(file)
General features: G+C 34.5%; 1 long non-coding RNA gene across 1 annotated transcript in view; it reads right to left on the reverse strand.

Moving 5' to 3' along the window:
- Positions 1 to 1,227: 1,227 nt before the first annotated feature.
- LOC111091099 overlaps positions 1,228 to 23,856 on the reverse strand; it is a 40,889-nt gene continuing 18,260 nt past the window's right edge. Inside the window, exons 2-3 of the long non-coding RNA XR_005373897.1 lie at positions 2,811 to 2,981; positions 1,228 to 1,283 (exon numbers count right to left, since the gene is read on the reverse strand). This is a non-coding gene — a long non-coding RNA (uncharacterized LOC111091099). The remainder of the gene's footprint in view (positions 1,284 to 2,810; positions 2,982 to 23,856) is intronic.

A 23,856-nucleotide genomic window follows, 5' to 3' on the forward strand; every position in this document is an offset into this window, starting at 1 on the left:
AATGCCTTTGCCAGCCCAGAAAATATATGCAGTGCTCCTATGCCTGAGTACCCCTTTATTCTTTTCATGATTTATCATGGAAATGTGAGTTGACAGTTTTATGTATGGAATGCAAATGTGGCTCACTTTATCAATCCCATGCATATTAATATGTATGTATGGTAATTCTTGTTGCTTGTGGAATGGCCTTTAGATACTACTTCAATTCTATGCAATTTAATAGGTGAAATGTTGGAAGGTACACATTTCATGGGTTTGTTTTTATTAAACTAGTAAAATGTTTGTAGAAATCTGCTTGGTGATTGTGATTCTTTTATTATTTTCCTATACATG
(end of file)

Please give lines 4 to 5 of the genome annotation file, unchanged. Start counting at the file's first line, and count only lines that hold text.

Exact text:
- LOC111091099 overlaps positions 1,228 to 23,856 on the reverse strand; it is a 40,889-nt gene continuing 18,260 nt past the window's right edge. Inside the window, exons 2-3 of the long non-coding RNA XR_005373897.1 lie at positions 2,811 to 2,981; positions 1,228 to 1,283 (exon numbers count right to left, since the gene is read on the reverse strand). This is a non-coding gene — a long non-coding RNA (uncharacterized LOC111091099). The remainder of the gene's footprint in view (positions 1,284 to 2,810; positions 2,982 to 23,856) is intronic.

A 23,856-nucleotide genomic window follows, 5' to 3' on the forward strand; every position in this document is an offset into this window, starting at 1 on the left: